The Indian Companies Act 2013 has considerably impacted the relationship that companies used to have with NGOs. From acting as ‘benevolent giver’ to ‘grateful beneficiaries (NGOs)’ the relationship has evolved to one of partnership and collaborative action. In fact, under the CSR Rules NGOs are referred to as the company’s “implanting agency” for CSR activities.
However, despite statutory and other regulations there is still lack of understanding, appreciation and trust between Companies & NGOs. This essentially stems from lack of clarity of roles & responsibilities on both sides and because both parties are often unsure about ‘goals’ & ‘benefits’.
What Is CSR?
Essentially, CSR is the process by which an organization thinks about and evolves its relationships with stakeholders for the common good, and demonstrates its commitment in this regard by adoption of appropriate business processes and strategies. Thus, quite clearly, CSR is not charity or merely an act of giving donations. Yet, many NGOs still hope that companies will ‘donate’ fund to them to sustain their ‘good work’. This is a ‘myth’ that must be dispelled.
CSR is a way of conducting business, by which corporate entities visibly contribute to the social good. Socially responsible companies do not limit themselves to using resources to engage in activities that increase only their profits. They use CSR to integrate economic, environmental and social objectives with the company’s operations and growth.
The CSR Rules make it clear that, “CSR activities may generally be conducted as projects or programs (either new or ongoing) excluding activities undertaken in pursuance of the normal course of business of a company.”
- NGOs should apply to the Chairman of the CSR Committee or the CSR Head (if any) of the company. This information can be obtained from the company’s website after studying the company’s CSR Policy & CSR Report.
- It should not be a request for “Donation”. It should be a “CSR Grant Proposal”.
- The NGO should ensure that the project/program that it is applying for meets 3 essential criteria:
- The project/program meets the requirement of “Specified CSR Activity” as listed under Schedule VII of the Indian Companies Act 2013;
- The project/program is in sync with the company’s CSR Policy;
- The project/program as far as possible is in the local area and areas around where the company operates.
- There should be clear ‘grant agreements’ or Memorandum of Understanding (MoU) signed by both parties outlining clear needs, goals, objectives, input, output and projected outcome.
- The budget and budget lines should be very clear but should allow a degree of variance.
- The monitoring and evaluation as also reporting system, including frequency of such reporting should be spelt out clearly.
- Submission of annual reports, both, narrative and financial together with a project utilization certificate by an independent financial auditor would be in good order.
- While CSR spend is not tax deductible as a business expenditure u/s 37 of the Income tax Act, the company can claim tax deduction u/s 80G or 35 AC etc.
- Many companies ask NGOs to raise an invoice and NGOs should feel free to do so, but, these NGOs should ensure that the invoice is raised for seeking “CSR grant instalment for CSR project”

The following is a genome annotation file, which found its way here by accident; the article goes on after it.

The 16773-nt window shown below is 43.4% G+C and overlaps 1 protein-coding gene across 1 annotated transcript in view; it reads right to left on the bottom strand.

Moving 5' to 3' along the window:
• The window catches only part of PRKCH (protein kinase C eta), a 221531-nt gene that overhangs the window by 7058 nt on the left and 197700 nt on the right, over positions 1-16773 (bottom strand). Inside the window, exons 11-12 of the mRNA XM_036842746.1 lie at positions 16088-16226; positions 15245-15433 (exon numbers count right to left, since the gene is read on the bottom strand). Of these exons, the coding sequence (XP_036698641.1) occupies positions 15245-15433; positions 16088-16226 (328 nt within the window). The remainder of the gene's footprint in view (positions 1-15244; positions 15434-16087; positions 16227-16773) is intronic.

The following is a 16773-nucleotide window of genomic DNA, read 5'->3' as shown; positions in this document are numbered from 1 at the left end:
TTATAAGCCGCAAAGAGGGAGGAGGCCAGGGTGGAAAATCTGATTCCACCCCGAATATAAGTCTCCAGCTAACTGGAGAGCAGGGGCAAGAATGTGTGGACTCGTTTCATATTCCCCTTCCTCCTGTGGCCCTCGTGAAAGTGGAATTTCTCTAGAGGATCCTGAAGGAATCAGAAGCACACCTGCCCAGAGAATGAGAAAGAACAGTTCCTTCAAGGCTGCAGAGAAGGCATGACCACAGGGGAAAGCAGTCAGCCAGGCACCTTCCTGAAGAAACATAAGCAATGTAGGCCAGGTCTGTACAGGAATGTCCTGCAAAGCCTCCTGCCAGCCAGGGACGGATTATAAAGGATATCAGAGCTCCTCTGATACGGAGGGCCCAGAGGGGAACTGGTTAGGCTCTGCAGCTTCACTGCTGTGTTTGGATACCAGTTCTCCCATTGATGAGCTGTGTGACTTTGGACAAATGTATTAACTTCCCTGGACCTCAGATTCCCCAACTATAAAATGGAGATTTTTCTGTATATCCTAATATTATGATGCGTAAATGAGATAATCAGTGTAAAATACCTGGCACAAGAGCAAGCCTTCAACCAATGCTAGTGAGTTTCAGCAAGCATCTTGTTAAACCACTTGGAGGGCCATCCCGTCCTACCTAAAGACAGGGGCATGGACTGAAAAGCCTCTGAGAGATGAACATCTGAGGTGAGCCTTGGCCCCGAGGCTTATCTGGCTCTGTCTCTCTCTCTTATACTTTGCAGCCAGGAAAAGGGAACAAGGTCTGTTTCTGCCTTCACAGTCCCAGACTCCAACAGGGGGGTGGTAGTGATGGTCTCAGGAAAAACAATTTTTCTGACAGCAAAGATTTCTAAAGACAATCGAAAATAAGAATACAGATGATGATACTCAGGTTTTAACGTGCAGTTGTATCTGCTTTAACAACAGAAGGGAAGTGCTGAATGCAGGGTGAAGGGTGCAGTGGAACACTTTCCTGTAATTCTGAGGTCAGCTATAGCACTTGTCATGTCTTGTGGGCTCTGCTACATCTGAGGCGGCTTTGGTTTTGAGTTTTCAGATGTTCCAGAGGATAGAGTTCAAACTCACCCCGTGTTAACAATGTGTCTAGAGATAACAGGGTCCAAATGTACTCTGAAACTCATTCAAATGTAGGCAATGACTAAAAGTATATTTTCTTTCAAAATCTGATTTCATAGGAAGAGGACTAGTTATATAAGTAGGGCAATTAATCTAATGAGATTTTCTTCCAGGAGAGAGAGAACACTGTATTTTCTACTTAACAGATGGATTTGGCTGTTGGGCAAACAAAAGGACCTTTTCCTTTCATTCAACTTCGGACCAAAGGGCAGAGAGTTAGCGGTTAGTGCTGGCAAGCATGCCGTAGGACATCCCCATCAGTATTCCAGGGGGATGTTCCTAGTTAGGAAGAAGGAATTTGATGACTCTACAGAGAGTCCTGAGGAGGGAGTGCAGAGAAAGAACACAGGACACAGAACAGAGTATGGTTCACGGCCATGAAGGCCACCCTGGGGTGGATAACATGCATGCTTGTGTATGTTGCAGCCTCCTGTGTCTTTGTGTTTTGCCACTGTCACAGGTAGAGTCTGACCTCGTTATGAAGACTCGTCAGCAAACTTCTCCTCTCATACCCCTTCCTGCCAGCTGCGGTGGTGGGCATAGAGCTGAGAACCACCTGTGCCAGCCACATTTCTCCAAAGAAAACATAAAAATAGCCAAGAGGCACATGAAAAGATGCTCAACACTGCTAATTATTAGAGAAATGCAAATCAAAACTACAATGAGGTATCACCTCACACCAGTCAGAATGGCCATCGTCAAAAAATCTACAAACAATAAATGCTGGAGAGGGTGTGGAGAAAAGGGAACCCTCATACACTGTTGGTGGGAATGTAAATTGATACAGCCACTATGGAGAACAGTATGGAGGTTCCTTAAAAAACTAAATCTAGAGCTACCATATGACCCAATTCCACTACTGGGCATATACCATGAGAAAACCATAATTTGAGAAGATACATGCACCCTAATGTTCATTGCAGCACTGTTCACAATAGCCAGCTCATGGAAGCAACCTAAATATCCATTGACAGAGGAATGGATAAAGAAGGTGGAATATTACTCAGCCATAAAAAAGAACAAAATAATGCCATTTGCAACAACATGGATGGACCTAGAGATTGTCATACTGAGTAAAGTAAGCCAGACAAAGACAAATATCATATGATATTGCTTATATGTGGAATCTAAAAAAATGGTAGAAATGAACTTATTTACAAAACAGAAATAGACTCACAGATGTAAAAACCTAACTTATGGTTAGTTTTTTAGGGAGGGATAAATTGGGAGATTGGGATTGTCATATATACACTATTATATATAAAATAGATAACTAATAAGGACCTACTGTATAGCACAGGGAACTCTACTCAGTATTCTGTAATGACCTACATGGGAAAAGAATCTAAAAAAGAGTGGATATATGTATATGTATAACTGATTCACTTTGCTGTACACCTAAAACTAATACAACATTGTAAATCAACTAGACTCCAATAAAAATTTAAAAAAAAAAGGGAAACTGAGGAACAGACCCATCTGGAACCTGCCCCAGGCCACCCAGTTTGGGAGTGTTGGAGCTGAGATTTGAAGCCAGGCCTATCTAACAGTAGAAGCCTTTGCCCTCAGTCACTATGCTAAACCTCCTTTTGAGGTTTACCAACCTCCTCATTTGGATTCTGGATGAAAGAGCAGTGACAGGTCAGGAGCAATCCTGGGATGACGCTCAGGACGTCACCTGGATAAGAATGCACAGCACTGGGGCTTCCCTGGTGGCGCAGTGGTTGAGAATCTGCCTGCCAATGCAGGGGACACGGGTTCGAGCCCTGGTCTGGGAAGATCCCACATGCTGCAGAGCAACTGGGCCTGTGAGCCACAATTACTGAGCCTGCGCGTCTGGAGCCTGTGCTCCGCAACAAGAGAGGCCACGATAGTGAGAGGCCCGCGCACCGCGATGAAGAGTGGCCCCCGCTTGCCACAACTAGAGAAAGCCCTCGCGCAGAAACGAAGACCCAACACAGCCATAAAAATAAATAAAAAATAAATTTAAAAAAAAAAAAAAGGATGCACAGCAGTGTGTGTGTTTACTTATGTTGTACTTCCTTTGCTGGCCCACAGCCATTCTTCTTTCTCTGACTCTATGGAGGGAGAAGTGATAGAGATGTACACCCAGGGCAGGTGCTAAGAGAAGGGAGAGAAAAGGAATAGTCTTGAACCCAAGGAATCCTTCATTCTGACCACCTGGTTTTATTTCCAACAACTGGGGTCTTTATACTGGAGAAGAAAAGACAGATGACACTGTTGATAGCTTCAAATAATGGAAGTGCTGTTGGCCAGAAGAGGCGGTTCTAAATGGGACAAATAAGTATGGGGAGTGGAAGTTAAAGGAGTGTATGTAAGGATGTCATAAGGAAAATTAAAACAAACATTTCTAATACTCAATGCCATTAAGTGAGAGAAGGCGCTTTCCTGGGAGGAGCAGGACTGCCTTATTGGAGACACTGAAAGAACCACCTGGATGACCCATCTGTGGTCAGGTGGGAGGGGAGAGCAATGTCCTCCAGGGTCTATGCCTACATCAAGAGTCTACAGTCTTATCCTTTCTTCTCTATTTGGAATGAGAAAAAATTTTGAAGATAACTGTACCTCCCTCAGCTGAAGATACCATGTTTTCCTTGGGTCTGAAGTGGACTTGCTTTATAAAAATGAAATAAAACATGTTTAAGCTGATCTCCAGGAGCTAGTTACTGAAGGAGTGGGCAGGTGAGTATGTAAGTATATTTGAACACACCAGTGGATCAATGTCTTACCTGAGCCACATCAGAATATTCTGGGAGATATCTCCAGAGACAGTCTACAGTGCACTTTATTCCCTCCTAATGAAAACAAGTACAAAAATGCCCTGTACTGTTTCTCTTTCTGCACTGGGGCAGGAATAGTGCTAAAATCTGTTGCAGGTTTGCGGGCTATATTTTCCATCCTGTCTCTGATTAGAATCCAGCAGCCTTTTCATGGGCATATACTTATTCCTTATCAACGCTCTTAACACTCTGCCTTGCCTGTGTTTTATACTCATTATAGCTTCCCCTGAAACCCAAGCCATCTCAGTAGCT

- Some companies wrongly insist on deducting tax at source (TDS) when an invoice is raised. Companies should understand that although a grant is contractual in nature in as much as there are specific, agreed, terms, conditions and program deliverables, a grant is essentially in the nature of a “gift” and therefore TDS would not apply.
- Similarly, because a grant is essentially a “gift”, ‘Service Tax’ would not be applicable.
- Companies should avoid using terms like ‘vendor’ for NGOs. As required under CSR Rules they should be referred to as CSR implementing agencies.
Essentials For Collaborating!
Collaboration calls for investment of time and energy in the relationship and making it work. Corporate houses all over the world are realizing that “money” is not the only corporate resource that they can provide to social development initiatives. Today, the role of a grant-maker, be it a company or a corporate foundation, has graduated from a “giver” (of funds) to an investor in social change and community development. Voluntary organizations, on the other hand, are now increasingly being viewed as the investor’s “partner in change”. The relationship is symbiotic.
Voluntary organizations have ideas and the capacity to solve problems, but little or no money with which to implement them. Grant-making foundations and corporations, have the financial resources but hardly the time, inclination, skills or the human resource to create, implement and sustain programs. When the two come together, the result is a dynamic collaboration.
Like in human relationships, the corporate-NGO relationship should be based on equality, mutual respect and trust. Both partners should be open to new ideas and receptive to constructive criticism.
Grant-makers should be careful in maintaining their supportive role without getting involved in implementation. Voluntary organizations should enjoy the freedom to work according to their own style.
However, disclosure of information, both as required by law and voluntary reporting is the most powerful mechanism for public accountability of voluntary organizations
It is important for voluntary organizations to re-assess the need for greater openness as part of their obligation to exhibit leadership in living up to the highest standards of accountability.
Effective Communications, good governance, full accountability and transparency are an integral part of good partnership.
(This article is featured in the latest issue of CAP's quarterly print newsmagazine 'Philanthropy'. To request a copy email us at - email@example.com)